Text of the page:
[#3601] We installed solar window screens for this customer on June the 24, 2013. The customer’s home is in South Austin. We used the chocolate solar screen fabric with tan solar screen framing. We installed a total of 18 solar screens. The installation cost for this customer was $1081.
Total inches 1852″, installed cost $1081, (18) solar screens
We put solar screens on the front, right, back and left sides of the home. The customer used our 90 percent solar screen fabric for the left side of the home. The customer did not put solar screens on every window of the home. They left off the windows around the front door.
You’ll see here by this picture showing the front of the home, you can barely see it but there around the front door there’s a window over the door and a window to the left of the front door of which the customer did not put a solar window screen on either of those two windows.
Also, the customer did not put solar screens on the right side of the home. They left off the bathroom window on the right side of the home. Here in this picture above we have two half arched windows. They are sized at 35×83 each. The 83″ is the maximum height so when you do your estimate sheet, you always use the maximum height for that window. For these two windows, the maximum height there is right there at where the two windows meet (come together). If you are looking at the left side window, it’s not the left side of the screen but it’s the right side of the screen.
The maximum height for each of these two windows 83 inches. These two windows are calculated at 35×83 and then the window to the right there is a 35×71 window. Sometimes people will get confused and they will measure those two half arches as one big arched window. It is not, it is two half arches.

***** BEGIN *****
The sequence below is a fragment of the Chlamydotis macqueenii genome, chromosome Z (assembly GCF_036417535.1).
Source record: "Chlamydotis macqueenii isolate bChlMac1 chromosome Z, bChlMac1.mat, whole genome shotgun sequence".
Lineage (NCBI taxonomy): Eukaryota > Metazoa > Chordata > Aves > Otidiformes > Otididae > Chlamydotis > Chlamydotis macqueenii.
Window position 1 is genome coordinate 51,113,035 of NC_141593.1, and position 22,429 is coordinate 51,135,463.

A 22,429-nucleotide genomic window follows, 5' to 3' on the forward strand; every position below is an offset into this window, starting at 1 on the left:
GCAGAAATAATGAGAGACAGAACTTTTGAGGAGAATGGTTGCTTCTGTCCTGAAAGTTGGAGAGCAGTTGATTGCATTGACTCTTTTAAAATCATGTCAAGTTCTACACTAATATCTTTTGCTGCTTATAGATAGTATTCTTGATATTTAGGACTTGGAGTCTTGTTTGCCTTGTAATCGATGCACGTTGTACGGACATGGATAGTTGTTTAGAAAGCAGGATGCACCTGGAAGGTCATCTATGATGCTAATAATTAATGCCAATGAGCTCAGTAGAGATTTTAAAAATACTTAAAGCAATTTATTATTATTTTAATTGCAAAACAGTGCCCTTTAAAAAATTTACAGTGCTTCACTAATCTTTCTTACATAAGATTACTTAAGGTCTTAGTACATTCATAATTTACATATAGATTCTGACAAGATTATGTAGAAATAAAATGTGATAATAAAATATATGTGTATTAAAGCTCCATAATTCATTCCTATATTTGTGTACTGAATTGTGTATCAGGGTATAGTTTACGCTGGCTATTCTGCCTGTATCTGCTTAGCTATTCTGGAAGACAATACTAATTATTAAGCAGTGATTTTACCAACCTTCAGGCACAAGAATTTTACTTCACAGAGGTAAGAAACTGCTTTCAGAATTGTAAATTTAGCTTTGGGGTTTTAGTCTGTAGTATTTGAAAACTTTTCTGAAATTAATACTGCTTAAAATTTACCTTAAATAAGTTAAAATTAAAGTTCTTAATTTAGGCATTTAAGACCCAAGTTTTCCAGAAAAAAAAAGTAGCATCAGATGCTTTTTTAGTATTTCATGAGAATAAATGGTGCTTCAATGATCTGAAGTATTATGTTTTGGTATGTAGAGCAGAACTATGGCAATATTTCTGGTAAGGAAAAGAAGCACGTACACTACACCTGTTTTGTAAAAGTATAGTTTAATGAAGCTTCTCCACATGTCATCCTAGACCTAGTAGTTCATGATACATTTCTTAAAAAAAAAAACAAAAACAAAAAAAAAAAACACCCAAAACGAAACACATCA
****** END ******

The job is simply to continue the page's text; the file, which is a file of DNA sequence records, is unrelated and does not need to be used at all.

You can tell by looking at them that there are two distinct half arched windows mounted next to each other. They each open, and you can see where the join together. Each window requires its own solar screen so that’s two half arched windows.
This picture here shows the back of a home. There on the left side facing the house you’ll see two 47x59s. Then, on the back patio you have a 47×71 with a half circle that you can’t see because of that tree there. To the right of that you’ve got a door. The customer DID NOT put a solar screen on the door. Then to the right there you’ve got a what looks like a kitchen area or maybe a breakfast area. You’ve got some 35/59s there and another 47/59 in the middle.
Here on the left side of the house (shown below), you have two 47×71, 90 percent solar screens. Then you’ve got a half circle 47×25 solar window screen centered directly in the middle over those two 47x71s.
Now, I want you to look at the picture and you can see how tight and look how well made and how well installed these solar window screens are. Everything lines up. The tops of them line up. The fabric is nice and tight. The fabric is not wavy. All over town, I look at people’s installations and I am appalled by how bad they are. They are so poorly done. Their screens are poorly fabricated and they are poorly put on these houses. Look at this installation here. Look at these three windows. Look how clean and look how nice that looks.
That’s what you get consistently from JoshHobbs.com.
This picture here is showing the right side of the home. The customer chose to leave that bathroom 48×48 inch square window uncovered. I really wish this customer would have chose to put a solar screen on that window.
I hear quite often from people, “Yeah but it’s a bathroom window. I don’t need a solar screen for my bathroom window.” Well, if you don’t, it looks like this and if this was my home, I wouldn’t even had have given not doing so a second thought. I would have put a solar screen on that bathroom window.
For this bathroom window I would have liked to have seen this customer put a solar screen on it. My thought is if you would want privacy during the day. Sure, you could see through the solar shades at night, but during you would still have great privacy for that bathroom window. Also I’m not a big fan of leaving a window uncovered like this. I think it looks better for consistency if all the windows are covered.